|• Mayor||Abdullah Karapıçak (AKP)|
|• Kaymakam||Ömer Lütfü YARAN|
|• District||209.67 km2 (80.95 sq mi)|
|• District density||140/km2 (370/sq mi)|
|Post code||28 500|
Tirebolu itself is a small town of 14,303 people located on the hill named Ayana which rises from the Black Sea shore just to the west of the Harşit River estuary. Tirebolu has a little harbour and a fishing fleet but the mainstay of the local economy is growing hazelnuts.
In his Anabasis, the ancient Greek historian Xenophon (431–360 BC) wrote that Colchians, Drilae, Habibs, and Tiberians had been living in the eastern parts of the Black Sea region during the centuries (BC).
The Naturalis Historia of Pliny the Elder recounts that the ancient fortress city of Tripolis was founded (elsewhere dated as 656 BC) as a trading colony of the Ancient Greek city-state of Miletos, one of nearly 90 along the Black Sea coast.
Tripoli was next part of the Roman Empire, Byzantine Empire, one of the three cities that give the town its name, the others being Andoz (today's Espiye) and Bedrama (or Bedrum) in the Harşit valley. When Alexios Komnenos (later Emperor Alexios I of Trebizond) and his brother David founded the Empire of Trebizond in April 1204, about the time the Fourth Crusade captured and sacked Constantinople, Tripoli became part of this empire. As late as 1404, it was part of the direct territory of the Emperor of Trebizond.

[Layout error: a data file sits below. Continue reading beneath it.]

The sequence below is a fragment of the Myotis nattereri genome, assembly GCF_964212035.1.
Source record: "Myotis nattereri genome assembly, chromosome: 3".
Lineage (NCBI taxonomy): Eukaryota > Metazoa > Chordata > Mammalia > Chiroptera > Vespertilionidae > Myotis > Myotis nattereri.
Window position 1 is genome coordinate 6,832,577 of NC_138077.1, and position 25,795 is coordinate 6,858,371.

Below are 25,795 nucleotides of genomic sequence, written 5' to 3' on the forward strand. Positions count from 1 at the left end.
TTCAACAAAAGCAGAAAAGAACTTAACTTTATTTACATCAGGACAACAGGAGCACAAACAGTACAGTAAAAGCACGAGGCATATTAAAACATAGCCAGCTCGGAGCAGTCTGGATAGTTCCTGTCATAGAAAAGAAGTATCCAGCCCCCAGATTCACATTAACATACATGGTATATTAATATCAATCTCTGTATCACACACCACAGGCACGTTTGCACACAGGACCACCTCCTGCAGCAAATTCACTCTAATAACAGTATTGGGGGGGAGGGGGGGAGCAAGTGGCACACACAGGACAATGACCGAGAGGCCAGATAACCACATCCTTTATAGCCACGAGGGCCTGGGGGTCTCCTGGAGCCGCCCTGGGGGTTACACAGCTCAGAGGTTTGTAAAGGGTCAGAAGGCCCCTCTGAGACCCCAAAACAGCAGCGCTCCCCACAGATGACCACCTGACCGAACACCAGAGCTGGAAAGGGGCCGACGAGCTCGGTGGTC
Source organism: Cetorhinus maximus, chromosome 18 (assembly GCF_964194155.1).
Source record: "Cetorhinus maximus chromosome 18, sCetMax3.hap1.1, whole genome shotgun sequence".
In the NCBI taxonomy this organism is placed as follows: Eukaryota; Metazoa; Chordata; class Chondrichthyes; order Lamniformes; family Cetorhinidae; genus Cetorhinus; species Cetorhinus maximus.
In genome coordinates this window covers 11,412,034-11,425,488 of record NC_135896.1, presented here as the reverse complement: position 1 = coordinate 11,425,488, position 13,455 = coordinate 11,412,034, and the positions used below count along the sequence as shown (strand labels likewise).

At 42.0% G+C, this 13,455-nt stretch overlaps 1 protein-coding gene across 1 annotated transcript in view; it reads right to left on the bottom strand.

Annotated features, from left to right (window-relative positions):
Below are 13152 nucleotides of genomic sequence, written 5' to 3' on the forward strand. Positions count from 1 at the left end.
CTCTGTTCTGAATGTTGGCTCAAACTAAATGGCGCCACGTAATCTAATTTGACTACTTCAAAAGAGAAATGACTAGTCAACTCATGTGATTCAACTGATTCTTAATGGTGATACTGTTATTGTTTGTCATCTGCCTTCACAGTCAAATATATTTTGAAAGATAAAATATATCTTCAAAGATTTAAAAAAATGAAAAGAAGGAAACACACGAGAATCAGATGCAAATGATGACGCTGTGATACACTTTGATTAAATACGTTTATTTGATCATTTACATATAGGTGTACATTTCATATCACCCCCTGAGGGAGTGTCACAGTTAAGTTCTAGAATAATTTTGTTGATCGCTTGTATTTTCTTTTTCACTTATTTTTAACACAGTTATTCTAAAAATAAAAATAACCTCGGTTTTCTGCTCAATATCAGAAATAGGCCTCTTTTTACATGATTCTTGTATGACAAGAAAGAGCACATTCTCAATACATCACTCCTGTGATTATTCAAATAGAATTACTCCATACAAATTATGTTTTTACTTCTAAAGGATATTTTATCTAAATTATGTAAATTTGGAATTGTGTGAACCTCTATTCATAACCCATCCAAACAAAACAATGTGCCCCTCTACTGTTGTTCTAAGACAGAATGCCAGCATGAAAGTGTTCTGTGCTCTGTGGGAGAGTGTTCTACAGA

During the Trapezuntine period (13th century), the Chepni people settled Tirebolu. The ancient city's name was Turkified into the present name of Tirebolu. In 1916 the coast was occupied by Russian troops for two years during the First World War and Russia restored it back to Turkey in 1917.
- "Area of regions (including lakes), km²". Regional Statistics Database. Turkish Statistical Institute. 2002. Retrieved 2013-03-05.
- "Population of province/district centers and towns/villages by districts - 2012". Address Based Population Registration System (ABPRS) Database. Turkish Statistical Institute. Retrieved 2013-02-27.
- Ruy Gonzáles de Clavijo, Narrative of the Embassy of Ruy Gonzalez de Clavijo to the Court of Timour at Samarcand AD 1403-6, translated by Clemens Markham (London: Hakluyt Society, 1859), p. 60
- Sümer, Faruk, Çepniler